The ornate Palacio de Valle was once home to a wealthy sugar baron. The ghosts of Cuba’s past, when rich sugar barons built elaborate mansions and planted out vast estates, still seem to linger in the sultry Caribbean air, especially around the central Cuban city of Cienfuegos.
French settlers from America and Haiti founded a relatively young town in Cuban terms, Cienfuegos in 1819. As a result there’s a decidedly French provincial town feel about it and because of Cuba’s isolation for so long, the entire town is almost as it was in its 19th century glory days with few modern buildings to spoil its neo-classical facades and collection of palaces and public buildings.
Parque Marti, the heart of the city, is flanked by stunning buildings, including an Italian-style theatre where – in the early 1900s – world-renowned opera stars Sarah Bernhardt and Enrico Caruso sang, and a palace built for one of the region’s many sugar magnates. The entire old city of Cienfuegos is a UNESCO world heritage site and the square is an example of why it is considered a global treasure.
Cuba was once the world’s leading sugar producer – now it exports a mere two million or so tonnes a year.
Cienfuegos is also famed for its location on a bay that was once called the Pearl of the South. The first European to see it was Christopher Columbus in 1494. Today the sea still sparkles and the 19th-century palaces lining the narrow spit that juts into the bay are receiving some much needed restoration work. But, you do have to ignore the signs of heavy industry across the bay – a legacy of Soviet-era contributions, which include a now permanently mothballed nuclear power station.
Near the end of the spit is one of the most striking of the palaces. A rich sugar merchant Acisclo del Valle Blanco, who was one of the wealthiest men in Cuba at the time, built it. Begun in 1913 it took four years to build and the result is extraordinary as it combines Gothic, Venetian and neo-Moorish styles in the one construction. Senor Blanco decreed he wanted three towers, each of a different type, so the two-story arched and porticoed palace has three distinctive towers symbolizing power, religion and love. Dictator Fulgencio Batista, who was ousted by Fidel Castro, had planned to turn this confection into a casino but the revolution intervened and today it is a restaurant where you can roam through the dining areas, climb to the roof terrace to admire the towers and the bay and indulge in free pina coladas. Cocktail bars are an integral part of most Cuban sightseeing destinations. I glanced at the time as the barman handed me mine and discovered it was 10.30am.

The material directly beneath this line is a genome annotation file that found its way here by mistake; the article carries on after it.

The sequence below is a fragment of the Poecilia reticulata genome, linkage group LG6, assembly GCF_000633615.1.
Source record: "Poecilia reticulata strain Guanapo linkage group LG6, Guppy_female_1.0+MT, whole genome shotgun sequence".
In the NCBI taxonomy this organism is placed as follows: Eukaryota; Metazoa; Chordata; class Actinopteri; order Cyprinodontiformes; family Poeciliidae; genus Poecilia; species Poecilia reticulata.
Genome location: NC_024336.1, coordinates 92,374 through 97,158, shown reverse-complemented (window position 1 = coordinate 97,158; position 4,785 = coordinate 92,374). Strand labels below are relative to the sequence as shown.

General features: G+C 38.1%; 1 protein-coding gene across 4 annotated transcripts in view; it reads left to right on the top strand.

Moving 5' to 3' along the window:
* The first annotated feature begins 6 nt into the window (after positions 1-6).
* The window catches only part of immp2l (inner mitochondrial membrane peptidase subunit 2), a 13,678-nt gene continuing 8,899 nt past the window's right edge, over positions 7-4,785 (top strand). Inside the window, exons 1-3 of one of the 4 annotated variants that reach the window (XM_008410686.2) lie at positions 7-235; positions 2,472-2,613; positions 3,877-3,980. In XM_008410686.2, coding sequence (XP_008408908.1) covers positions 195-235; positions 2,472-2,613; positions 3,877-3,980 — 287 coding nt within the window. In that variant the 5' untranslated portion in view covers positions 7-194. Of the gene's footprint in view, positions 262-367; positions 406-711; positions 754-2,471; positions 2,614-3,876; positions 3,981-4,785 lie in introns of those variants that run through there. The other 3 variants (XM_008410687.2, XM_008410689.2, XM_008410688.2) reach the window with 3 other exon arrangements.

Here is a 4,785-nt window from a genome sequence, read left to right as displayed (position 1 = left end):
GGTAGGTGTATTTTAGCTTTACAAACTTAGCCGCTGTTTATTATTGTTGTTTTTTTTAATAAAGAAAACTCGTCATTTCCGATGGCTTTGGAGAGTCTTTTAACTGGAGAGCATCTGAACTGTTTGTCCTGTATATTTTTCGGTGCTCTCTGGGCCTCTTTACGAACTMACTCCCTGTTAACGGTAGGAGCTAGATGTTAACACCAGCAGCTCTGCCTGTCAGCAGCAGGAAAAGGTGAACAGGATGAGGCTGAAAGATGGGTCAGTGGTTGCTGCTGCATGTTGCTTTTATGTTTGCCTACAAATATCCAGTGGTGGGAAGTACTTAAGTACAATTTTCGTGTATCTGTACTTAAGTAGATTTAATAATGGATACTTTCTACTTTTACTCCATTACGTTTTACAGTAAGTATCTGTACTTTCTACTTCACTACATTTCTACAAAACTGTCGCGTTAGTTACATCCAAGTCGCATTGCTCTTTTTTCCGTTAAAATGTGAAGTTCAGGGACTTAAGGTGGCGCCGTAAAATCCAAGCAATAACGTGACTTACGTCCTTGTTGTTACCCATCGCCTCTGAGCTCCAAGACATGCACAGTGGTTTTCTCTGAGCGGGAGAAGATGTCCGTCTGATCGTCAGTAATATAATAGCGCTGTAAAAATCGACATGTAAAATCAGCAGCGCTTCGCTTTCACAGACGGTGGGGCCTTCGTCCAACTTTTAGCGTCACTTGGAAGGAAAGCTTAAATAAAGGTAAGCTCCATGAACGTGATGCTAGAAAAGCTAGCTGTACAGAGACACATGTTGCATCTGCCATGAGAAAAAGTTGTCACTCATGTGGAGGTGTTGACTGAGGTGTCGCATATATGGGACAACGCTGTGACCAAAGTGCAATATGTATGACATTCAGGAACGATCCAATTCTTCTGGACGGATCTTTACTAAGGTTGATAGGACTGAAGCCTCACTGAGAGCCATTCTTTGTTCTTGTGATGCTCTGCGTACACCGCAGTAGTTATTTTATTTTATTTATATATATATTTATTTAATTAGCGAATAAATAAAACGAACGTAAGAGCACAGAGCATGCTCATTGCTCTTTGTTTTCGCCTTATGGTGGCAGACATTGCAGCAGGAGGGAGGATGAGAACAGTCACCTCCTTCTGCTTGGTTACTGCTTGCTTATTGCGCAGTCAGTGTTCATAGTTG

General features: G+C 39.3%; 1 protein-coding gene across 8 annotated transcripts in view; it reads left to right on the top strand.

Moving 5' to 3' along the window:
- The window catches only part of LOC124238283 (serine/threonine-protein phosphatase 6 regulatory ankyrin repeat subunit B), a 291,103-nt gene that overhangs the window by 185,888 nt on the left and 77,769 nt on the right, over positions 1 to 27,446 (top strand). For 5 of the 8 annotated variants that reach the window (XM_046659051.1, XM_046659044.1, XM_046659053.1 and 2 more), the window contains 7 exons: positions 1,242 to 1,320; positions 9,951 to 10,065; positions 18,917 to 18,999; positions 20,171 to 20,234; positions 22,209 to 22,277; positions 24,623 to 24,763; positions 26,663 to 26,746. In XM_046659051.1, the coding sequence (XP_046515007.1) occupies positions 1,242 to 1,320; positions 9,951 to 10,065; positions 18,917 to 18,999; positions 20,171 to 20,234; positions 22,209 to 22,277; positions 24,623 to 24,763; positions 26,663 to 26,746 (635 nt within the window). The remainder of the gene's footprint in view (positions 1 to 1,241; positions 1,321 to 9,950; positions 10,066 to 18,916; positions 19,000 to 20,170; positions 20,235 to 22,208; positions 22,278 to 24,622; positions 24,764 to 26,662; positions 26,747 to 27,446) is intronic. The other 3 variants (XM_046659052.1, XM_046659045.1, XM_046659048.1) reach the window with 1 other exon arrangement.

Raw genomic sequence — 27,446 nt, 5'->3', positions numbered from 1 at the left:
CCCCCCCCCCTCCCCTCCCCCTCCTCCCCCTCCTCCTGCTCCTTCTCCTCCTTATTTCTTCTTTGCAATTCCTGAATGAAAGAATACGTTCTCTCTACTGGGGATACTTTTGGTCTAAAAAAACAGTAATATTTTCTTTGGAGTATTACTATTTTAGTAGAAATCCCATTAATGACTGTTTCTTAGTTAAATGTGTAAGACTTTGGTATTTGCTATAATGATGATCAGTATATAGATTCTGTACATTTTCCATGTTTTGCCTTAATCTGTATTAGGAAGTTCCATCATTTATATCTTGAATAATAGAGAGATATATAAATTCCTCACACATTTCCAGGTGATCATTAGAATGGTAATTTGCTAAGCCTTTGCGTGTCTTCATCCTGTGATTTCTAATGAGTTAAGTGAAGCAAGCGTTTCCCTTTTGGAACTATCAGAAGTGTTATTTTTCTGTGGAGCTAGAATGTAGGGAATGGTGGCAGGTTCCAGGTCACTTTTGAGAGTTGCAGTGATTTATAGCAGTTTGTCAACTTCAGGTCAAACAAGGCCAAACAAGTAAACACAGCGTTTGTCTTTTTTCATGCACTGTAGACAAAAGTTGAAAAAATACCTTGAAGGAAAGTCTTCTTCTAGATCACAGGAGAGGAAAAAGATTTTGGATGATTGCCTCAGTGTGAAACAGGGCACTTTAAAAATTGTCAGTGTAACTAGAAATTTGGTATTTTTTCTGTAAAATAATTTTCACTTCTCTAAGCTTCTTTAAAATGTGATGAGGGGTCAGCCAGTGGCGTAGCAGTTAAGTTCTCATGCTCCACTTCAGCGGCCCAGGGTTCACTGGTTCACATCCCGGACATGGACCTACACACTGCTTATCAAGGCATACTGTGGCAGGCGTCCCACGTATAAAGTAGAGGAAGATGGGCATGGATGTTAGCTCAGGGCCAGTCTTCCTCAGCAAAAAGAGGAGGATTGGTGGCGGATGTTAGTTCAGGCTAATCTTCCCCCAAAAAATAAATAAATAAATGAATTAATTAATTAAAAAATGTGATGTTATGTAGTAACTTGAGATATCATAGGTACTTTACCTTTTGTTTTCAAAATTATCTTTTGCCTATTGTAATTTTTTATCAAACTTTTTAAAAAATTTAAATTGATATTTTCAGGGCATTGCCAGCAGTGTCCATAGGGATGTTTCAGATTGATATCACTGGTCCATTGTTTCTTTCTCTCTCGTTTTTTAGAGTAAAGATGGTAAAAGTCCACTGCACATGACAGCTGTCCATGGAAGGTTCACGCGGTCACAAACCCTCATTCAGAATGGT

Another beautiful legacy – the Jardin Botanico Soledad, more akin to what we know as an arboretum, was originally established by sugar plantation owner Edwin Atkins in 1912 as a sugar cane research centre on a corner of his plantation. He seemed to have become fascinated with tropical trees and plants in general and soon more than four hectares was filled with exotic vegetation.
Harvard University took over the garden in 1919. It is now the property of the Cuban government and is one of the largest botanical gardens in Latin America, covering about 90 hectares. The main drive through the park is lined with Cuba’s national plant the Royal Palm but there are more than 250 other palm species here, including one known as the pregnant palm because it has a swollen middle. There are massive fig or banyan trees, bamboo of prodigious proportions and splendidly exotic tropical flowering plants.
“There is a particularly beautiful flower over here I’d like to show you,” our guide said, adding what he hoped would be the clincher: “And when we finish at the information centre we have a cocktail bar.”
Of course they did, this was Cuba.